• In collaboration with a number of partners, the National Flood Forum website now also hosts The Property Protection Advisor which can help communities and individuals to investigate solutions that may help to increase their resilience to floods. See the Further Resources section for links to this and other helpful information.


Consider investing in community wide measures (such as temporary flood barriers) or alternatively people could be supported in trying to find funding from elsewhere. Funding for any capital schemes requires a number of sources/ agencies to contribute.

  • A toolkit developed for Defra provides detailed information on sources of funding, which includes guidance on potential partner organisations and funding sources. See the Further Resources section for links to this information. 
  • Defra’s Pathfinder projects are also providing further learning about good practice in community level actions. Projects associated with flooding are currently ongoing. They aim to protect a range of properties from flooding and stress tangible and measurable outcomes, such as reductions in household insurance premiums. A set of projects on coastal resilience are already completed and all were shown to have improved community resilience to some extent.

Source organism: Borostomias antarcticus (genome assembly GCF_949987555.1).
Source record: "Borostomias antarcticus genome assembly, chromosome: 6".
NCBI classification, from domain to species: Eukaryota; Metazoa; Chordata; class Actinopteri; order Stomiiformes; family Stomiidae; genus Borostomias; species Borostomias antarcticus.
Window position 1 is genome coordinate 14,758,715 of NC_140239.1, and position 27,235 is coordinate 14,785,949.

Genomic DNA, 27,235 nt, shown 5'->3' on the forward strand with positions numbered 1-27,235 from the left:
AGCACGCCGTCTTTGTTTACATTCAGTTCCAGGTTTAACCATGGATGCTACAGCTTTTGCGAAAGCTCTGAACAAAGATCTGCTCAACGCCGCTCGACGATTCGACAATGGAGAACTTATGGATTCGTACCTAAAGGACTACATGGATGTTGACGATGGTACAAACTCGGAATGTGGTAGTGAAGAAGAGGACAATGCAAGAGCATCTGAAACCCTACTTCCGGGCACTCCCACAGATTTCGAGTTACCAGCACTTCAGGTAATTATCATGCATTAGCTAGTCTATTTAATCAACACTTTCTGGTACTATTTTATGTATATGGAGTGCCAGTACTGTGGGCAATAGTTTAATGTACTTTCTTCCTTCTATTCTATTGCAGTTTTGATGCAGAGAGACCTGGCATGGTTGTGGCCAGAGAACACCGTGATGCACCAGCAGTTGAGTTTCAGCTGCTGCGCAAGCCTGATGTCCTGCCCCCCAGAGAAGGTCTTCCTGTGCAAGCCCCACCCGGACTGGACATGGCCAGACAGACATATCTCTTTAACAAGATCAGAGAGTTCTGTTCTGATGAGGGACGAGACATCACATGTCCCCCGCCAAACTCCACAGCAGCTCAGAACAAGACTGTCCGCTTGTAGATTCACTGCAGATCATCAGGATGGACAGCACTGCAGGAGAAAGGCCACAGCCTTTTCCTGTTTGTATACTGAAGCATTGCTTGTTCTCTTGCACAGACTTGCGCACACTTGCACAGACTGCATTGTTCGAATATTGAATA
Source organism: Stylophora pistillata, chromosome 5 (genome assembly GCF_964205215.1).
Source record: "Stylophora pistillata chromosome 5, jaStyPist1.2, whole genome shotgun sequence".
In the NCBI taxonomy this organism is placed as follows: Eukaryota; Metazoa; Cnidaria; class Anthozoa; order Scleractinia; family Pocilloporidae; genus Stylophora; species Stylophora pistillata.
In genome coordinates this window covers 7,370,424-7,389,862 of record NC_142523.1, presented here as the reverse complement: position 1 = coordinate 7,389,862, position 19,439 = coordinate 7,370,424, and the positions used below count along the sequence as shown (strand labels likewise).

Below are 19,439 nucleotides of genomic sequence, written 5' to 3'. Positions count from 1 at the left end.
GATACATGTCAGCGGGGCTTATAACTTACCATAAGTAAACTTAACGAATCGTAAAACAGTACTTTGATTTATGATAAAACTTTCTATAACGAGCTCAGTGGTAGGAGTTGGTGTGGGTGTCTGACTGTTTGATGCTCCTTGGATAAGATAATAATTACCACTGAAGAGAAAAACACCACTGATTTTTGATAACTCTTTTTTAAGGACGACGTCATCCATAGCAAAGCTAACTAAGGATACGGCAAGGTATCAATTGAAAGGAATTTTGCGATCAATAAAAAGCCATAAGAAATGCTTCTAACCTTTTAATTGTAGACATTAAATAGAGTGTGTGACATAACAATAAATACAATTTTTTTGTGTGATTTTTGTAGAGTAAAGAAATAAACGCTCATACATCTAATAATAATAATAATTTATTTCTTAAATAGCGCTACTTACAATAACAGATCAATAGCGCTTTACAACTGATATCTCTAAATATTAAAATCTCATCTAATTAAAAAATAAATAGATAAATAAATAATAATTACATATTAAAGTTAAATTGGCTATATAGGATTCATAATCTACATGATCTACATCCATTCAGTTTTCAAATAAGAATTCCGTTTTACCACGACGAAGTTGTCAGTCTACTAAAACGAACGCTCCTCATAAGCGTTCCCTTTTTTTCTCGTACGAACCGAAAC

• See the Further Resources section for more information about the Pathfinder Projects

Remember that none of the technical solutions identified here can fully protect against the effects of flooding. They should be supported by community engagement and action. Community flood wardens can help to identify the most vulnerable people in a neighbourhood and organise how to provide any extra assistance that they may need to prepare for, respond to, and recover from a flood event. The availability and affordability of insurance is also a very important issue. See Further Resources, Section 5 (above).


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  1. Aleksandra Kazmierczak. 2012. Heat and People: a Risk Response Case Study. EcoCities Project, The University of Manchester. 
  2. Angela Connelly. 2011. Adapting Buildings to Climate Change: a Literature Review, EcoCities Project, The University of Manchester.
  3. Public Health England. 2013. The heat-wave plan for England 2013.
  4. University of West England. 2006. The Construction Website: Insulation.  
  5. Public Health England. 2013. The heat-wave plan for England 2013.
  6. Smith, C and Levermore, G. (2008) Designing urban spaces and buildings to improve sustainability and quality of life in a warmer world Energy Policy 36 4558–4562
  7. USEPA (no date) Reducing Urban Heat Islands: Compendium of Strategies Urban Heat Island Basics Reference
  8. Illustrations 21-photo-floodbarrier-1-AC, 1-photo-NFF-Buckingham-AC, 2-photo-NFF-Buckingham-AC
  9. Bowker, P. 2007. Flood resistance and resilience solutions: an R & D scoping study.
  10. White, I., O’Hare, P., Lawson, N., Garvin, S., Connelly, A. 2013. Six Steps to Flood Resilience: Guidance for Local Authorities and Professionals.